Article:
Meet Warren Wilson, inventor of Better Blocks!

Warren Wilson inventor better Blocks 

Through our work on OctoGifts, we've had the good fortune of meeting super interesting people.  

That includes Warren Wilson, the Australian inventor of BetterBlocks. The first building block system to successfully compete with Lego, BetterBlocks sold over 2 million kits in the 1990s. The unique feature was that the blocks would bend to shape curves—they were flexible! He eventually sold the business, and now consults to global corporations.

However, bringing out the best in children is still his focus. He has created programs teaching children about entrepreneurship and written the book How to Think Like an Inventor. He is now developing a STEAM education program that brings the joy and wonder of engineering into children's lives. 

We had the pleasure of interviewing him recently!

How did you end up inventing Better Blocks?

I love challenges, and I’m always curious to see if I can come up with a solution. I was at a Toy Fair in Nuremburg, Germany. It was snowing outside and I was in one of the warm halls chatting to some friends. We happened to be standing outside of the Lego stand and of course, we couldn’t help but start talking about Lego. At the time Lego had no competitors. In the stores the building block shelves were filled with Lego, Lego and more Lego. My friend said to me, “Warren, you’re an inventor. We need a block to compete with Lego, that’s not Lego.” To be honest I never thought much more about it. After all Lego was a billion dollar company, and I was just a guy working from a shed in his backyard, how would I ever compete with them...but it did get my inventive brain ticking over. Every now and then I would have the thought: “If I could compete with Lego, how would I do it?”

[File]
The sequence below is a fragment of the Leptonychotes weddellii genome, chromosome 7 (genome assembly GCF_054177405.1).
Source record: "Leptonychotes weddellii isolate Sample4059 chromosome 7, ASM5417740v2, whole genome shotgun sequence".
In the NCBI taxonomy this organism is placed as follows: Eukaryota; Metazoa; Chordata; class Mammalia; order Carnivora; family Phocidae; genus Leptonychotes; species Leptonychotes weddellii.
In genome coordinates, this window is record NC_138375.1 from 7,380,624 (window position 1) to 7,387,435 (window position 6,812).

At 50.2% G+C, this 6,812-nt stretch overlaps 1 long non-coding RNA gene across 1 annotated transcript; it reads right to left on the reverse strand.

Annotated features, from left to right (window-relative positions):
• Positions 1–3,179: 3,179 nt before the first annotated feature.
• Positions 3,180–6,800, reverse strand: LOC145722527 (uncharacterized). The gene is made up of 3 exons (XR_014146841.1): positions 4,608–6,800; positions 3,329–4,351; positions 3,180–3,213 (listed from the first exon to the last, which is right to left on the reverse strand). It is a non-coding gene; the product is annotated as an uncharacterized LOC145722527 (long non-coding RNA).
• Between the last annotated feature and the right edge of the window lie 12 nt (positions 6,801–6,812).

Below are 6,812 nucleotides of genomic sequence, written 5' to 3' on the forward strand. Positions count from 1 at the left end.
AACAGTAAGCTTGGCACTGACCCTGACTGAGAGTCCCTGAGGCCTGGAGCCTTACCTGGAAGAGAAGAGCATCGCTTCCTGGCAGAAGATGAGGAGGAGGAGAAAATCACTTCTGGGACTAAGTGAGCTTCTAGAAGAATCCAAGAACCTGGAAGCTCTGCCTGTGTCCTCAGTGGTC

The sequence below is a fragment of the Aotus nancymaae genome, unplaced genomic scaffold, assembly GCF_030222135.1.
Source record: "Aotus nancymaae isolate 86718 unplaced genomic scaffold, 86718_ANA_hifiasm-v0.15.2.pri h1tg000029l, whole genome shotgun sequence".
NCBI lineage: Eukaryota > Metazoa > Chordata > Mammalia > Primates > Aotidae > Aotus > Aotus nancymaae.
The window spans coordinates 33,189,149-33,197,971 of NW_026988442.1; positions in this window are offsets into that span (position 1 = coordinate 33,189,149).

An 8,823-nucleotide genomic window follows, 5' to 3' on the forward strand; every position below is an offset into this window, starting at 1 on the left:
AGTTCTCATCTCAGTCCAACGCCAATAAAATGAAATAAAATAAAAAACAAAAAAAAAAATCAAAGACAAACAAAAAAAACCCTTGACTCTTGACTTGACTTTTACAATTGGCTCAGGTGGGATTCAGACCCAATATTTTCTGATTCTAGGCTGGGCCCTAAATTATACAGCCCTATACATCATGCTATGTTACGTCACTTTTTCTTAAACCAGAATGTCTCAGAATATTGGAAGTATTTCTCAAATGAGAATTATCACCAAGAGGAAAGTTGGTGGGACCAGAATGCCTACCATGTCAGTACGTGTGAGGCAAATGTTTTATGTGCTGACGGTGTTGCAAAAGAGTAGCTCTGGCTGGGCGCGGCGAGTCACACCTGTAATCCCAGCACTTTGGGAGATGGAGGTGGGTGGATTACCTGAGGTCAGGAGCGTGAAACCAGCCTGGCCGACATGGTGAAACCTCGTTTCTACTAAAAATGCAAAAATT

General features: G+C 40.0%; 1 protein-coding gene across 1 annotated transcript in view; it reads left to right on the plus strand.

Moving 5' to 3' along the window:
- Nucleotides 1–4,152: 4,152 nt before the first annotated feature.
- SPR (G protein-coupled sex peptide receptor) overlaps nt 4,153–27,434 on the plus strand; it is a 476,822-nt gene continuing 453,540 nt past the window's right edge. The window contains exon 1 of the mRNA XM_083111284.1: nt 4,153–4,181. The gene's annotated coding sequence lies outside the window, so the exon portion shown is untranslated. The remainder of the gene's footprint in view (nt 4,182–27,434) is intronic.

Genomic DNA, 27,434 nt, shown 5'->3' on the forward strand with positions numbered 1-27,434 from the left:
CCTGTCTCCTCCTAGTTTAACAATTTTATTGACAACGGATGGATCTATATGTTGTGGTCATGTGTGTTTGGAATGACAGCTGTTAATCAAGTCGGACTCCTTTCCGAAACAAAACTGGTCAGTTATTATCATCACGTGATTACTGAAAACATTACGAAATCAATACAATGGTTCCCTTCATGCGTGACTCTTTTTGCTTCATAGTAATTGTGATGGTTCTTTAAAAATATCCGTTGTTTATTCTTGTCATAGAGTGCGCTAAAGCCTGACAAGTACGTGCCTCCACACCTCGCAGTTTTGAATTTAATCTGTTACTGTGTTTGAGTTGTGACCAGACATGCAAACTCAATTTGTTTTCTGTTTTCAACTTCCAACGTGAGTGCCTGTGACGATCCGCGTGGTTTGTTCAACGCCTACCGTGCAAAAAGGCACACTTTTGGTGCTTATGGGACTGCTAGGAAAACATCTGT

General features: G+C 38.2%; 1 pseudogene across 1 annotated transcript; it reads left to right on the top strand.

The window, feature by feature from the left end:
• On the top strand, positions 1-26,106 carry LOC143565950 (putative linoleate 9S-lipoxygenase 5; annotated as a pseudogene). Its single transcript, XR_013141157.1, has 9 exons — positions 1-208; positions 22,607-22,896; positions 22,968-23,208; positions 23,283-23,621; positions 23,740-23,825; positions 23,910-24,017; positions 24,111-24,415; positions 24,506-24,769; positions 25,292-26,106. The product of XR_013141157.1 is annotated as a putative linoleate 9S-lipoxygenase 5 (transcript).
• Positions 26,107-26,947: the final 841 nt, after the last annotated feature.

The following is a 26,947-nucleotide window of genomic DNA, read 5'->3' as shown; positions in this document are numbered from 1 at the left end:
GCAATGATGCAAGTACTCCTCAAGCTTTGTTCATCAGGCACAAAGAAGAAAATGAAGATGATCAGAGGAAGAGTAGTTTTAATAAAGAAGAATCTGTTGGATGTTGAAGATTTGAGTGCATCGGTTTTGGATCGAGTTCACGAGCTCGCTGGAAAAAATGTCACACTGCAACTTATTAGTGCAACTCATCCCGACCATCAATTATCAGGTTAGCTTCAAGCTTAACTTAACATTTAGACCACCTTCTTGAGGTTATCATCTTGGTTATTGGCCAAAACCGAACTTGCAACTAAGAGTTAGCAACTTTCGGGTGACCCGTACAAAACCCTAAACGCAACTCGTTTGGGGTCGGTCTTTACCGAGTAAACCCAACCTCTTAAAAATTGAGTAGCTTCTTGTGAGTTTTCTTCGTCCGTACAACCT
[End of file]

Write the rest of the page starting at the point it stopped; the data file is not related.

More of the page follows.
Three months later I was driving through one of my favorite areas of Adelaide, my home town, when I had a sudden flash of inspiration. Why not design a building block which moved? I had no idea how to do it at the time but I knew if I could, I could probably compete with Lego. A building block which moved would be different enough from Lego that it would not infringe on any of Lego’s patents or legal protection.

So, the idea for my BetterBlocks inventions came about because I listened for opportunities, problems that others were having and then asked myself: “If I could come up with a solution, what would it look like?" and of course waiting patiently for an answer. The answers often come to me when I’m at the beach, in the shower or driving because these are the times when I’m happiest and most relaxed. 

Better blocks

BetterBlocks brochure. Photo courtesy of Warren Wilson

You wrote How to Think Like an Inventor. If you had to pick just one chapter for a budding young entrepreneur to read that would hopefully entice them to read the entire book, which would it be and why? 

I’m not sure of a best chapter but the images below are some of the feedback I received from kids when I spoke to them about inventing. Believing in themselves and never giving up is the message behind all that I do. Also, mistakes are OK. They are not right or wrong. They are just experiments you’ve tried that didn’t work. Take what you’ve learnt and keep on going. Remember Thomas Edison found 1000 ways the light bulb did not work before he discovered the one that did!